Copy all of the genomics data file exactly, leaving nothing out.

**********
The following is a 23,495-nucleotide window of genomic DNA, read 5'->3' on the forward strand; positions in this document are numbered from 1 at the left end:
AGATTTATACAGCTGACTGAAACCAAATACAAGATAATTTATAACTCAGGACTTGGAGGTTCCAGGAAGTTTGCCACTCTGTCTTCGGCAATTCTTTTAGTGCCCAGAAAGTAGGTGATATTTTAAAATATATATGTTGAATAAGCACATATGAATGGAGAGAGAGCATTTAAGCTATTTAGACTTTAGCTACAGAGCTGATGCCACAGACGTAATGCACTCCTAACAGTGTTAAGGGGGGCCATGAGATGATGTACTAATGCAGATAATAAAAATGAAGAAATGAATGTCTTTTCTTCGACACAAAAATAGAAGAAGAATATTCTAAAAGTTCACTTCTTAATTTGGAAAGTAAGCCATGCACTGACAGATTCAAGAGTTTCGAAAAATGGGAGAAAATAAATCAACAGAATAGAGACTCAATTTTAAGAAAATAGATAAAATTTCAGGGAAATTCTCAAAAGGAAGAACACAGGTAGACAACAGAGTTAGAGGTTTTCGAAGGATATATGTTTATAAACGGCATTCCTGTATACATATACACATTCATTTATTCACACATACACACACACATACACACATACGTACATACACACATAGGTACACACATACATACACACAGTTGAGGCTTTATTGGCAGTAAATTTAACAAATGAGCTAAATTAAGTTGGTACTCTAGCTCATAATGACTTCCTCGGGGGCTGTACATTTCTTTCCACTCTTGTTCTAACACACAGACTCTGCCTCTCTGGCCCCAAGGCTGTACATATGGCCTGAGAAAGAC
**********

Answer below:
The following is a 23,495-nucleotide window of genomic DNA, read 5'->3' on the forward strand; positions in this document are numbered from 1 at the left end:
AGATTTATACAGCTGACTGAAACCAAATACAAGATAATTTATAACTCAGGACTTGGAGGTTCCAGGAAGTTTGCCACTCTGTCTTCGGCAATTCTTTTAGTGCCCAGAAAGTAGGTGATATTTTAAAATATATATGTTGAATAAGCACATATGAATGGAGAGAGAGCATTTAAGCTATTTAGACTTTAGCTACAGAGCTGATGCCACAGACGTAATGCACTCCTAACAGTGTTAAGGGGGGCCATGAGATGATGTACTAATGCAGATAATAAAAATGAAGAAATGAATGTCTTTTCTTCGACACAAAAATAGAAGAAGAATATTCTAAAAGTTCACTTCTTAATTTGGAAAGTAAGCCATGCACTGACAGATTCAAGAGTTTCGAAAAATGGGAGAAAATAAATCAACAGAATAGAGACTCAATTTTAAGAAAATAGATAAAATTTCAGGGAAATTCTCAAAAGGAAGAACACAGGTAGACAACAGAGTTAGAGGTTTTCGAAGGATATATGTTTATAAACGGCATTCCTGTATACATATACACATTCATTTATTCACACATACACACACACATACACACATACGTACATACACACATAGGTACACACATACATACACACAGTTGAGGCTTTATTGGCAGTAAATTTAACAAATGAGCTAAATTAAGTTGGTACTCTAGCTCATAATGACTTCCTCGGGGGCTGTACATTTCTTTCCACTCTTGTTCTAACACACAGACTCTGCCTCTCTGGCCCCAAGGCTGTACATATGGCCTGAGAAAGAC